In reply to by Heffer

Drater swmnguy Fri, 09/08/2017 - 15:53 Permalink

"Being self-employed with no employees, I am my product.  Fortunately for me, it's a great product that sells itself and has plenty of repeat customers." Based on your comments on the Target price cutting story on ZH, your job must be sucking tranny cock in Target restrooms...

In reply to by swmnguy

itstippy Mrmojorisin515 Fri, 09/08/2017 - 15:32 Permalink

Flippers, individual investors, and REITS.They buy up the affordable places, add paint and new kitchen coutertops, and put it back on the market at triple the rent.  There is no modest housing left in areas where people want to live.  There are bidding wars going on for the few remaining fixer-uppers.  Borrowed money and individual investors desperate for yield and diversity are fueling the problem.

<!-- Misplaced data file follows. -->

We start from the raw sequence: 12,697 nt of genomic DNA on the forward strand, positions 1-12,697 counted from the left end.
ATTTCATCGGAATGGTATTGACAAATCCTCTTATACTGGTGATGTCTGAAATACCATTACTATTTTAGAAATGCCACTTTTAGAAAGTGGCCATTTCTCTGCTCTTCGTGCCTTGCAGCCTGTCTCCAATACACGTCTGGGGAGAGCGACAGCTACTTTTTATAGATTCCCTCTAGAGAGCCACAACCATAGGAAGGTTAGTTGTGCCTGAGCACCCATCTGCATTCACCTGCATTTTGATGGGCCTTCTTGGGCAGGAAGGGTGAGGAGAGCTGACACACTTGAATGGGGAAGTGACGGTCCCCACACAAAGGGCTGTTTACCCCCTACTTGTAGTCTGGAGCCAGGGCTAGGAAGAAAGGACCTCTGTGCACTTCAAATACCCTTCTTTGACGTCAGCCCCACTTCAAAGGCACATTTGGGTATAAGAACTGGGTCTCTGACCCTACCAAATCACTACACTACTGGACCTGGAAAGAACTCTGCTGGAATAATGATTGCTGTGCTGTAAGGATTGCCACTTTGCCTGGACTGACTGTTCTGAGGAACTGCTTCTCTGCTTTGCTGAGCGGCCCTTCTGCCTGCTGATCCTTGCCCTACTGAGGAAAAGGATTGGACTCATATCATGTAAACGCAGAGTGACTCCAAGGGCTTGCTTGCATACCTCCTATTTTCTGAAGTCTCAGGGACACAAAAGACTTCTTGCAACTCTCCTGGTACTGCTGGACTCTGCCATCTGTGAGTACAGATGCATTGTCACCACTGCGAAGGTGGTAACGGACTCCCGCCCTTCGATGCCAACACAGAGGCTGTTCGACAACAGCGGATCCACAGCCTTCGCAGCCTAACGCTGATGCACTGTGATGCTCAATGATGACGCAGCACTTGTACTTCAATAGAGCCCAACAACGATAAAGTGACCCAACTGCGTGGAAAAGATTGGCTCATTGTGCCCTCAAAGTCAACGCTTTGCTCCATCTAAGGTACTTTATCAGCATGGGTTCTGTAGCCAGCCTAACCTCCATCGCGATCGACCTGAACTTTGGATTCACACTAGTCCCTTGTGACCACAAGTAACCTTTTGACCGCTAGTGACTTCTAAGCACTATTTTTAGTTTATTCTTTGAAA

In reply to by Mrmojorisin515

techpriest itstippy Fri, 09/08/2017 - 15:39 Permalink

I'm watching it turn in Dallas. Houses used to sell in 24 hours in this area, now the investor-bought house across the street hasn't sold in 24 days since the open house.

Good thing I bought less than half what the bank said I could "afford." It's looking like we will be totally debt free and in a position to either buy or bug out when this really gets rolling.

In reply to by itstippy

skidrow techpriest Sat, 09/09/2017 - 13:18 Permalink

Not so here in Uptown. I had 2 one bedroom units in my 16 unit complex sell in less than 48 hours and both had 5+ offers. Additionally, the two bedroom unit above me went for $25K over asking price witin the last year. I just slam dunked a cash-out refi with ZERO upgrades to my 30+ year old unit due to the increasing COMPS alone.#LocationStillMatters 

In reply to by techpriest